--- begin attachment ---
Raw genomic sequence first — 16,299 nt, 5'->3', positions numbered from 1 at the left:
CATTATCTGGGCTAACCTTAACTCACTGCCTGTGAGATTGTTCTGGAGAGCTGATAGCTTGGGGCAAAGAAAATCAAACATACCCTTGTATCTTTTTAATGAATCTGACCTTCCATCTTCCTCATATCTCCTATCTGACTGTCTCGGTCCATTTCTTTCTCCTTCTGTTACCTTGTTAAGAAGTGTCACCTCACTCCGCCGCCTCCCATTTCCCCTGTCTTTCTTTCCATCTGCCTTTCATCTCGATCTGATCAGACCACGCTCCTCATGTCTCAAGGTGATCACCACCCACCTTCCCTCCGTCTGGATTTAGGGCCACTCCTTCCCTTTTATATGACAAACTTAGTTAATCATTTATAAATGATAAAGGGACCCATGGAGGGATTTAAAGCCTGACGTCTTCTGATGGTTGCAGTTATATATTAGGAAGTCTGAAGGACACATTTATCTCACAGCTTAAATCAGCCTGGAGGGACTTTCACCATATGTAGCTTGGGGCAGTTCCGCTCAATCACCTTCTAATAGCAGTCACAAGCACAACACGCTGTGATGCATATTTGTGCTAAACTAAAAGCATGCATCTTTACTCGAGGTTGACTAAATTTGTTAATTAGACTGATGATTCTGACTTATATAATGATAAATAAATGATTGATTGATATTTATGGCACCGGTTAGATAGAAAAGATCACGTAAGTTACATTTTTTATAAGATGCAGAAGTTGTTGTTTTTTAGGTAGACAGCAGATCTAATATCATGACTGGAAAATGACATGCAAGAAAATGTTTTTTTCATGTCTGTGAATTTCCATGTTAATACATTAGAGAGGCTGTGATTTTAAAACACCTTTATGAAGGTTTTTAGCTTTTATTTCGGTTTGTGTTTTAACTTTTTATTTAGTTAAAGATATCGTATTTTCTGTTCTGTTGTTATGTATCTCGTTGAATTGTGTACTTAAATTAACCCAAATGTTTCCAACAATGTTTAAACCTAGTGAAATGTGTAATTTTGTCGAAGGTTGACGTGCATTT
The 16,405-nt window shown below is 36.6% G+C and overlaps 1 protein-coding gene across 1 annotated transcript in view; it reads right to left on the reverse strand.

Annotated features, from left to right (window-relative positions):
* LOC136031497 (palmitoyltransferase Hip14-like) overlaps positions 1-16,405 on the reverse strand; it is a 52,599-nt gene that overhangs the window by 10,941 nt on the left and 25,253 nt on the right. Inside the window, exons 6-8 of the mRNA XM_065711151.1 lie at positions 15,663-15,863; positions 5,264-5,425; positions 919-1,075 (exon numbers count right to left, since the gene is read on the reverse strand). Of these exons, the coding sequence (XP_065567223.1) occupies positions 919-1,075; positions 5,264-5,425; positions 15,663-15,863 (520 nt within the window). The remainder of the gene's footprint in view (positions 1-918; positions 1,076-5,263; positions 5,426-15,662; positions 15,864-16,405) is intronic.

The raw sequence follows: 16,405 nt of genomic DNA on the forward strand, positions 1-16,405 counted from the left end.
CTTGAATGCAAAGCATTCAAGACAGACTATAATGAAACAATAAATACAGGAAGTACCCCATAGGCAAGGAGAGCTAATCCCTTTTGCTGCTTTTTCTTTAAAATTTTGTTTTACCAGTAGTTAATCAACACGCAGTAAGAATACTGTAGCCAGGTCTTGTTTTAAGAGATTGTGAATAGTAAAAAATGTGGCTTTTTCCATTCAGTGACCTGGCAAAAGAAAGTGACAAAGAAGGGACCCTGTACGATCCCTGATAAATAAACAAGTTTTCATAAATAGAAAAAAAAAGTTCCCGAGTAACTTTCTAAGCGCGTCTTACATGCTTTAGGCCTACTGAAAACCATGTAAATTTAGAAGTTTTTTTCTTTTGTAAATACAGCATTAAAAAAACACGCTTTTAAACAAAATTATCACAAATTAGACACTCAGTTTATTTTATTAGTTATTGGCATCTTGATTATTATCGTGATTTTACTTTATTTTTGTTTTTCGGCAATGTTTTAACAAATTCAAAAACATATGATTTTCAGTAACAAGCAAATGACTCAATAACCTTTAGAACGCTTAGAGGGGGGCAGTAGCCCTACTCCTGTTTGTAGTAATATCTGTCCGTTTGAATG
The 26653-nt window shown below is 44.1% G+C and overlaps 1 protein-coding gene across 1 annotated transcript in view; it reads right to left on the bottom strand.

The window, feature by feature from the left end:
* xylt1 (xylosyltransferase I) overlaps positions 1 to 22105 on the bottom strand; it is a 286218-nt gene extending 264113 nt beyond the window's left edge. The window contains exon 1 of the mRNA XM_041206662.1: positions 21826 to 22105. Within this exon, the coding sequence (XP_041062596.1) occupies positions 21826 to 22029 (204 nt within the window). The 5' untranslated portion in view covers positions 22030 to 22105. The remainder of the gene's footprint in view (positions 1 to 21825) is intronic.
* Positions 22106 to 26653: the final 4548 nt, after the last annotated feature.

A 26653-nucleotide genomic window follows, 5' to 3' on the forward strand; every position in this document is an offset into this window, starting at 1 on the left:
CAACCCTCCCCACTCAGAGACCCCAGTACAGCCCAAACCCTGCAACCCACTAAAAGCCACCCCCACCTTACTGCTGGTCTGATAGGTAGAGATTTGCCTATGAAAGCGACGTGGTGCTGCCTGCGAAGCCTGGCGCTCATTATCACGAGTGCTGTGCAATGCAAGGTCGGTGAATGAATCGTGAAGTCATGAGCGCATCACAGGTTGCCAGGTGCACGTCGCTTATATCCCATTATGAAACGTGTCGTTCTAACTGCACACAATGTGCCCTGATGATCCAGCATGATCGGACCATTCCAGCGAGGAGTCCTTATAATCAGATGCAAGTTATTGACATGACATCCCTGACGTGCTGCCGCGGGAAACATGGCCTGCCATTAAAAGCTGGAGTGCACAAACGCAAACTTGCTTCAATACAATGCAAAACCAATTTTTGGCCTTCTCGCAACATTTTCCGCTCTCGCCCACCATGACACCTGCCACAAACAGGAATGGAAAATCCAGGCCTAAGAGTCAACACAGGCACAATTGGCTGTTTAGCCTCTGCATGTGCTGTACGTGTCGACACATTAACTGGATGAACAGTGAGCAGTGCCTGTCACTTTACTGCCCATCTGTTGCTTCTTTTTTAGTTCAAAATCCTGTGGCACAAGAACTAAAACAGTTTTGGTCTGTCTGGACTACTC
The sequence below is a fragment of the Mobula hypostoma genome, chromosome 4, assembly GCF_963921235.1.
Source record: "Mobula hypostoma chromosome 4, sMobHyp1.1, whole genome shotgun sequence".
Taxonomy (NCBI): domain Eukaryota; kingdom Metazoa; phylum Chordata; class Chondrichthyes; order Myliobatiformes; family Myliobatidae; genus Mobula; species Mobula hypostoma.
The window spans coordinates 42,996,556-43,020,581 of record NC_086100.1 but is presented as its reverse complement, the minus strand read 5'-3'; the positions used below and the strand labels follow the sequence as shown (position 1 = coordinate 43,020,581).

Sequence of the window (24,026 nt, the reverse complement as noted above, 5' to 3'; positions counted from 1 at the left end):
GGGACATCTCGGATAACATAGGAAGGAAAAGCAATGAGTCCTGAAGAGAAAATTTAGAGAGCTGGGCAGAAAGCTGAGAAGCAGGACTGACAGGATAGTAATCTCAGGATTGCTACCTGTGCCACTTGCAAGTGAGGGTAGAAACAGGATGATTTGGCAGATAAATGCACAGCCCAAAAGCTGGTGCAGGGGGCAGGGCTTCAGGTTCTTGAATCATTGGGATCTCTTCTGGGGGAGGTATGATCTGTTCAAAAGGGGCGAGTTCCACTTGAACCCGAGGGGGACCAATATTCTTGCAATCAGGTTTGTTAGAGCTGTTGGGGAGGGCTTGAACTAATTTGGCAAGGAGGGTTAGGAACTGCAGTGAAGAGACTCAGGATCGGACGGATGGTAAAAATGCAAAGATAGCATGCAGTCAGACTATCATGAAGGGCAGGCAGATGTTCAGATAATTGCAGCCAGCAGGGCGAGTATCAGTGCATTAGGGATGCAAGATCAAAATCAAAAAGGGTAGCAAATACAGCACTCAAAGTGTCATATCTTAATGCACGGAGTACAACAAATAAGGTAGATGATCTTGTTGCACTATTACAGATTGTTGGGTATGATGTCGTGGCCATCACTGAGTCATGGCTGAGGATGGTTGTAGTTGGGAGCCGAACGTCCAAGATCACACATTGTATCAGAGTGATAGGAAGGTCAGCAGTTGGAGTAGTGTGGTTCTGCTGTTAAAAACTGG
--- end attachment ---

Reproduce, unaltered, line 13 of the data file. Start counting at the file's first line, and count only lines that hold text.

CAACCCTCCCCACTCAGAGACCCCAGTACAGCCCAAACCCTGCAACCCACTAAAAGCCACCCCCACCTTACTGCTGGTCTGATAGGTAGAGATTTGCCTATGAAAGCGACGTGGTGCTGCCTGCGAAGCCTGGCGCTCATTATCACGAGTGCTGTGCAATGCAAGGTCGGTGAATGAATCGTGAAGTCATGAGCGCATCACAGGTTGCCAGGTGCACGTCGCTTATATCCCATTATGAAACGTGTCGTTCTAACTGCACACAATGTGCCCTGATGATCCAGCATGATCGGACCATTCCAGCGAGGAGTCCTTATAATCAGATGCAAGTTATTGACATGACATCCCTGACGTGCTGCCGCGGGAAACATGGCCTGCCATTAAAAGCTGGAGTGCACAAACGCAAACTTGCTTCAATACAATGCAAAACCAATTTTTGGCCTTCTCGCAACATTTTCCGCTCTCGCCCACCATGACACCTGCCACAAACAGGAATGGAAAATCCAGGCCTAAGAGTCAACACAGGCACAATTGGCTGTTTAGCCTCTGCATGTGCTGTACGTGTCGACACATTAACTGGATGAACAGTGAGCAGTGCCTGTCACTTTACTGCCCATCTGTTGCTTCTTTTTTAGTTCAAAATCCTGTGGCACAAGAACTAAAACAGTTTTGGTCTGTCTGGACTACTC